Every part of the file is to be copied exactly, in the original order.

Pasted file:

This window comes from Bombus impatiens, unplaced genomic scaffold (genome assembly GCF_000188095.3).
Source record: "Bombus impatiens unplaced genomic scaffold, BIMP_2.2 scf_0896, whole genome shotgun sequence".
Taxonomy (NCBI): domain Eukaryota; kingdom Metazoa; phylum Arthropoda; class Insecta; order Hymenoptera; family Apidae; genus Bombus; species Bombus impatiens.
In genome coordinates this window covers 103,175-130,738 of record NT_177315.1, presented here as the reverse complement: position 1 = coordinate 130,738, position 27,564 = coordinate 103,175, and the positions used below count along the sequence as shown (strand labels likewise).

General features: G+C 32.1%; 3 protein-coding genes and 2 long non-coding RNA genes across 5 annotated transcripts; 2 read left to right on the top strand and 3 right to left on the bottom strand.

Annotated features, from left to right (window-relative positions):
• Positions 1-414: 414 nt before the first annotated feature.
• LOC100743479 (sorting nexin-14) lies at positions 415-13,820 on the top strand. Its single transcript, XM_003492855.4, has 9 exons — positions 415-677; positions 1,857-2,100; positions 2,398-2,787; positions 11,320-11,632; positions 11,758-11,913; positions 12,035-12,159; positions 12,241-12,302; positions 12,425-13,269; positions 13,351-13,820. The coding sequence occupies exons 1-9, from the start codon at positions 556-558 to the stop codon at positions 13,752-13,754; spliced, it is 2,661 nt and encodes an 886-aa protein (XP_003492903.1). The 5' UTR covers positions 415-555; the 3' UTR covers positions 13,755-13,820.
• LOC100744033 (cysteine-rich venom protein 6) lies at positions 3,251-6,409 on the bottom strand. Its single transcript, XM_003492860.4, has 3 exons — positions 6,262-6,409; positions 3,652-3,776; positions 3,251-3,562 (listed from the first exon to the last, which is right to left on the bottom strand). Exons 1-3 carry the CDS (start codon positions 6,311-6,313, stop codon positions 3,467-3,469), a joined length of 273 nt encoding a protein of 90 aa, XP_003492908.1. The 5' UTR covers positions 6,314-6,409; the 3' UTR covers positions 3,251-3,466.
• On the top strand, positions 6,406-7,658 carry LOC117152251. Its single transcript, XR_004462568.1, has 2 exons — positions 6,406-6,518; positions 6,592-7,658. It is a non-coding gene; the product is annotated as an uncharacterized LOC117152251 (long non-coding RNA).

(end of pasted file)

This window comes from Bombus impatiens, unplaced genomic scaffold (genome assembly GCF_000188095.3).
Source record: "Bombus impatiens unplaced genomic scaffold, BIMP_2.2 scf_0896, whole genome shotgun sequence".
Taxonomy (NCBI): domain Eukaryota; kingdom Metazoa; phylum Arthropoda; class Insecta; order Hymenoptera; family Apidae; genus Bombus; species Bombus impatiens.
In genome coordinates this window covers 103,175-130,738 of record NT_177315.1, presented here as the reverse complement: position 1 = coordinate 130,738, position 27,564 = coordinate 103,175, and the positions used below count along the sequence as shown (strand labels likewise).

General features: G+C 32.1%; 3 protein-coding genes and 2 long non-coding RNA genes across 5 annotated transcripts; 2 read left to right on the top strand and 3 right to left on the bottom strand.

Annotated features, from left to right (window-relative positions):
• Positions 1-414: 414 nt before the first annotated feature.
• LOC100743479 (sorting nexin-14) lies at positions 415-13,820 on the top strand. Its single transcript, XM_003492855.4, has 9 exons — positions 415-677; positions 1,857-2,100; positions 2,398-2,787; positions 11,320-11,632; positions 11,758-11,913; positions 12,035-12,159; positions 12,241-12,302; positions 12,425-13,269; positions 13,351-13,820. The coding sequence occupies exons 1-9, from the start codon at positions 556-558 to the stop codon at positions 13,752-13,754; spliced, it is 2,661 nt and encodes an 886-aa protein (XP_003492903.1). The 5' UTR covers positions 415-555; the 3' UTR covers positions 13,755-13,820.
• LOC100744033 (cysteine-rich venom protein 6) lies at positions 3,251-6,409 on the bottom strand. Its single transcript, XM_003492860.4, has 3 exons — positions 6,262-6,409; positions 3,652-3,776; positions 3,251-3,562 (listed from the first exon to the last, which is right to left on the bottom strand). Exons 1-3 carry the CDS (start codon positions 6,311-6,313, stop codon positions 3,467-3,469), a joined length of 273 nt encoding a protein of 90 aa, XP_003492908.1. The 5' UTR covers positions 6,314-6,409; the 3' UTR covers positions 3,251-3,466.
• On the top strand, positions 6,406-7,658 carry LOC117152251. Its single transcript, XR_004462568.1, has 2 exons — positions 6,406-6,518; positions 6,592-7,658. It is a non-coding gene; the product is annotated as an uncharacterized LOC117152251 (long non-coding RNA).